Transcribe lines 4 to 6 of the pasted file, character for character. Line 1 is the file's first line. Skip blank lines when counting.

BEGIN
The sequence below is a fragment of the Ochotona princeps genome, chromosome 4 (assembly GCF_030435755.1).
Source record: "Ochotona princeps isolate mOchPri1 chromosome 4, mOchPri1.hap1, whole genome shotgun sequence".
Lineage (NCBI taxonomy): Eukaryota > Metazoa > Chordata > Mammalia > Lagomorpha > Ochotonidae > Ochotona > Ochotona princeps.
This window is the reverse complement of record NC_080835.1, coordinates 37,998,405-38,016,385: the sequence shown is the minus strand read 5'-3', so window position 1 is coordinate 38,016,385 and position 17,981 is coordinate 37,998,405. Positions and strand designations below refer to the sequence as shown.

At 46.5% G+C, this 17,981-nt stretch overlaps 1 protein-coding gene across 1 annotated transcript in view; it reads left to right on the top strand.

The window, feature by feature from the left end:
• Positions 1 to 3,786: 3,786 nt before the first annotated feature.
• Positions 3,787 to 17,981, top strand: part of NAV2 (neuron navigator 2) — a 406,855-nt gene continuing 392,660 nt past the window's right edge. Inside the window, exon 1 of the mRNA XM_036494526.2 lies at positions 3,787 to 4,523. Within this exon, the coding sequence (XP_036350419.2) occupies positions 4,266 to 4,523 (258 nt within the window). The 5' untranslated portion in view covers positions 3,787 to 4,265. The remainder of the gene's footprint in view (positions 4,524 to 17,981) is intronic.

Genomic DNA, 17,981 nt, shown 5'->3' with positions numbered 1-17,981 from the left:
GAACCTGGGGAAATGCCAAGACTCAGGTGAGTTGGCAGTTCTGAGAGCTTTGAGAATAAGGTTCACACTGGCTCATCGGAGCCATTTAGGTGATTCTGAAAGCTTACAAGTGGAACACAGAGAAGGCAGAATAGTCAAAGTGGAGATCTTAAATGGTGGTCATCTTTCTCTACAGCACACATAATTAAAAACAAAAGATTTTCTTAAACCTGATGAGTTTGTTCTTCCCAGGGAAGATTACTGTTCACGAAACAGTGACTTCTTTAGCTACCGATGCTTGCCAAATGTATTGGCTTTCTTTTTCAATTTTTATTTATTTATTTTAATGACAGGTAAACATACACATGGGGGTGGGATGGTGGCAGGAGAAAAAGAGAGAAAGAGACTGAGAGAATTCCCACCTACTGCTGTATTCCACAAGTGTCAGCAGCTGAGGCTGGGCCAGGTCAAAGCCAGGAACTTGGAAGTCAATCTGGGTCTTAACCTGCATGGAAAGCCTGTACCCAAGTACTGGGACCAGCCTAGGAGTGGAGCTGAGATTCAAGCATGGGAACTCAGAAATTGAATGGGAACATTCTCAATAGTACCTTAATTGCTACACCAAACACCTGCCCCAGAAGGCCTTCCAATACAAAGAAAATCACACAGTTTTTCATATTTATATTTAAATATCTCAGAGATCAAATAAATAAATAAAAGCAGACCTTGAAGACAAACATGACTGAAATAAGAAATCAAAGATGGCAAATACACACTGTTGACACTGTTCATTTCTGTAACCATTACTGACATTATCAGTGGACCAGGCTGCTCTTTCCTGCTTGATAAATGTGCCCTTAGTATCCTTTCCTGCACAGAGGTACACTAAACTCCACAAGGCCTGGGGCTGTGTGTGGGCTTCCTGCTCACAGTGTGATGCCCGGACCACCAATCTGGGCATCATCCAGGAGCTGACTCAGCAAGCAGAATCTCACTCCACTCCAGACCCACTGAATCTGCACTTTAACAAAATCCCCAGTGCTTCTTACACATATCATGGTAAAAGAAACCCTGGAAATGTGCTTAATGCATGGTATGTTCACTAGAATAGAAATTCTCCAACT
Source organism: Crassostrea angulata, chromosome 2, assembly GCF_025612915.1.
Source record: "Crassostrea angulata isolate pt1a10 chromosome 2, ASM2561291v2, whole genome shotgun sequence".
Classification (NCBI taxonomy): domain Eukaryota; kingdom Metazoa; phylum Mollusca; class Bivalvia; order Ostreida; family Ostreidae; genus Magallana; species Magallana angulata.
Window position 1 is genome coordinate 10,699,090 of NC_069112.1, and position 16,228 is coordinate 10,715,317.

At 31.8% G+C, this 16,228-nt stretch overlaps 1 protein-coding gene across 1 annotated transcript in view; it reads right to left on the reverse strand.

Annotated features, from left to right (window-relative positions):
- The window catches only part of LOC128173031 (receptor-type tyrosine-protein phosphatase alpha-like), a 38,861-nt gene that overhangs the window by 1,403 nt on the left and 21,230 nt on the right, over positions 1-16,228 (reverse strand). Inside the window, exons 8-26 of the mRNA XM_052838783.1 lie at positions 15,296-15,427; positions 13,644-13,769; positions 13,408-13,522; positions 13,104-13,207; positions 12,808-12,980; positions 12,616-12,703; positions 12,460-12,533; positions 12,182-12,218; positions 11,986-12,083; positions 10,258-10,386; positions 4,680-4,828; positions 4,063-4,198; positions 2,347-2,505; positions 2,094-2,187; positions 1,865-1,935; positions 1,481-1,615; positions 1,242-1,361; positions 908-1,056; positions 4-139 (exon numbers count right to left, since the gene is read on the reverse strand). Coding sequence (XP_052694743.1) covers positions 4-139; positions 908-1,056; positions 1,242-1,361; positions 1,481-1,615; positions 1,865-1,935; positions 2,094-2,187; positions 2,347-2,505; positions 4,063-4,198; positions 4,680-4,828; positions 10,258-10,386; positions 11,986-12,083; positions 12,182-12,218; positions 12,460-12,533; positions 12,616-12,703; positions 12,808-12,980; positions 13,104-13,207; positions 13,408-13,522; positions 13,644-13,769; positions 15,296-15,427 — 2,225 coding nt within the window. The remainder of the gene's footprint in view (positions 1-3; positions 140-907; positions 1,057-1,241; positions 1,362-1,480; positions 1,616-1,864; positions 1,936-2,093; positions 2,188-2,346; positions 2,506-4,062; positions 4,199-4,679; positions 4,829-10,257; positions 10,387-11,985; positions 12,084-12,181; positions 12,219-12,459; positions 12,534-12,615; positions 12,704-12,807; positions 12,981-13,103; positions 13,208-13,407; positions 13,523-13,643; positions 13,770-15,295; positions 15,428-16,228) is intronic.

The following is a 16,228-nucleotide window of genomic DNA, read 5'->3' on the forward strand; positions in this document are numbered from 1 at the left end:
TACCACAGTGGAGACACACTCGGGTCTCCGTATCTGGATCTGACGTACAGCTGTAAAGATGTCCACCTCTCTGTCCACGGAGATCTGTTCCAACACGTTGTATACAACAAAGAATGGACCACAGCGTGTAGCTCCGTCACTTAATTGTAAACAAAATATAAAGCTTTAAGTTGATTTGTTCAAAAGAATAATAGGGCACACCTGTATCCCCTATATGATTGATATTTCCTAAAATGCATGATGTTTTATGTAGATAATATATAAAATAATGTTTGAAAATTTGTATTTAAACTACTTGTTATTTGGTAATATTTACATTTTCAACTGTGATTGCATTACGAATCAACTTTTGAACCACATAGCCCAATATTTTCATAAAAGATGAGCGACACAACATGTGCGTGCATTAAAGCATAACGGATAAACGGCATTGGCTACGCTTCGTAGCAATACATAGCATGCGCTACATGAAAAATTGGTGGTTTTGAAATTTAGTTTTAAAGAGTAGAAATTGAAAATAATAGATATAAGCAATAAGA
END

This window is the reverse complement of record NC_080835.1, coordinates 37,998,405-38,016,385: the sequence shown is the minus strand read 5'-3', so window position 1 is coordinate 38,016,385 and position 17,981 is coordinate 37,998,405. Positions and strand designations below refer to the sequence as shown.

At 46.5% G+C, this 17,981-nt stretch overlaps 1 protein-coding gene across 1 annotated transcript in view; it reads left to right on the top strand.

The window, feature by feature from the left end: